Arianespace has conducted the fourth Ariane 5 launch of the year with the lofting of the Inmarsat S EAN/HellasSat 3 and GSAT-17 satellites from Europe’s Spaceport in French Guiana on Wednesday. Lift off occurred at 21:15 UTC, 16 minutes into the launch window following a short hold.
Ariane 5 Launch:
The Ariane 5 ECA (Cryogenic Evolution type A) – the most powerful version in the Ariane 5 range of rockets – was employed once again for this flight, a vehicle that is an improved version of the generic Ariane 5 launcher.
Those improvements relate mainly to the structure of the Ariane 5, allowing for an increased thrust and ability to carry heavier payloads into orbit.
Designed to place payloads weighing up to 9.6 tonnes into GTO, this increased capacity allows the Ariane 5 ECA to handle dual launches of very large satellites.
This mission was designated Flight VA238 in Arianespace’s launcher family numbering system. While it was the fourth mission of the year, it was also the seventh launch of the year for Arianespace. This is because Arianespace now enjoys a full family of launch vehicles.
With the introduction of Soyuz at the Spaceport in 2011, Arianespace’s family was joined by the lightweight Vega vehicle, following her successful debut in 2012.
The future fleet of Ariane 6 and Vega C launch systems may also involve a level of reusability in the future.
Reusability is currently proving to be highly successful for Arianespace rival SpaceX. However, this latest mission involves a satellite that switched sides.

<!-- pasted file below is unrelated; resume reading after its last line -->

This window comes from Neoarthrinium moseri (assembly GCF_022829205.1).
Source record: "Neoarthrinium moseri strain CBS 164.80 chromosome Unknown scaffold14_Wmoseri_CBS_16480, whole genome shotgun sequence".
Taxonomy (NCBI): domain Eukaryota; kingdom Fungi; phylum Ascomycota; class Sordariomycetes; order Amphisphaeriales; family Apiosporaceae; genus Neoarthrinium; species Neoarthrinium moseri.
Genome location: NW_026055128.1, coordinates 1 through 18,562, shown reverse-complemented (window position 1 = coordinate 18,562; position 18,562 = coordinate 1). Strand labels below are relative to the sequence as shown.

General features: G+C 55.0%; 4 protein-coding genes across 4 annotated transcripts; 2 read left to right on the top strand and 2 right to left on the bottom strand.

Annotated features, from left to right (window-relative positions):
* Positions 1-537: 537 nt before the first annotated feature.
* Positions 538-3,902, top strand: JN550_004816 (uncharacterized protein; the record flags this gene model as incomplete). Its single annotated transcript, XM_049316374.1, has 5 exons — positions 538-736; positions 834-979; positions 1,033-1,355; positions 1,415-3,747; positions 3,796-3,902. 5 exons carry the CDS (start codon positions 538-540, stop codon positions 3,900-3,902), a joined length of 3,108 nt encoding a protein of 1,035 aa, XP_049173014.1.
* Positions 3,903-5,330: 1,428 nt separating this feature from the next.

Hellas Sat 3-Inmarsat S EAN – a two-payload “condosat” produced by Thales Alenia Space for Hellas Sat and Inmarsat – was set to ride on a Falcon Heavy. However, it was switched to riding on an Ariane 5 after Inmarsat noted it was struggling against regulatory issues in Europe.
A deadline was looming for this satellite to be launched and made operational in space, and based on the delays in the Falcon Heavy launch schedule, a rocket that isn’t set to debut until the end of 2017, the London-based company had to act. After apparently considering a Proton-M launch, the Ariane 5 was selected for the task.
The satellite in question has a Thales Alenia Space Spacebus 4000C4 platform, and a liftoff mass of 5,780 kg.
Once in orbit, the Hellas Sat 3 component will deliver direct-to-home and telecom services to maintain and expand Hellas Sat’s business reach; while the Inmarsat S EAN component provides the satellite portion of Inmarsat’s new European Aviation Network.
It will use a multi-beam mission in S-band and Ka-band for Inmarsat as well as a powerful Ku/Ka-Band mission of 44 Ku and 1 Ka transponders for Hellas-Sat.
The spacecraft has been positioned as the upper passenger on Ariane 5 and will be released first during the flight.
GSAT-17 was manufactured by the Indian Space Research Organization (ISRO) to expand this national space agency’s current fleet of 17 telecommunications satellites.
It will provide continuity of Fixed Satellite Services (FSS) in Normal C and Upper Extended C bands, as well as Mobile Satellite Services (MSS) in S-band and Data Relay and Search & Rescue services in UHF band.
The GSAT-17 spacecraft was built by ISRO/ISAC (the ISRO Satellite Centre), utilizing the Standard I-3K satellite bus. Its liftoff mass is set at 3,477 kg.
The total payload carried on Flight VA238 was approximately 10,177 kg., with the mission lasting 39 minutes from liftoff to deployment of the two spacecraft passengers.
Arianespace is targeting a total of 12 missions in 2017 utilizing its family of the heavy-lift Ariane 5, medium-lift Soyuz and light-lift Vega.
So far this year, the launch services company has performed six flights from the Spaceport, composed of three with Ariane 5, two utilizing Soyuz and one with Vega.
(Images via Arianespace).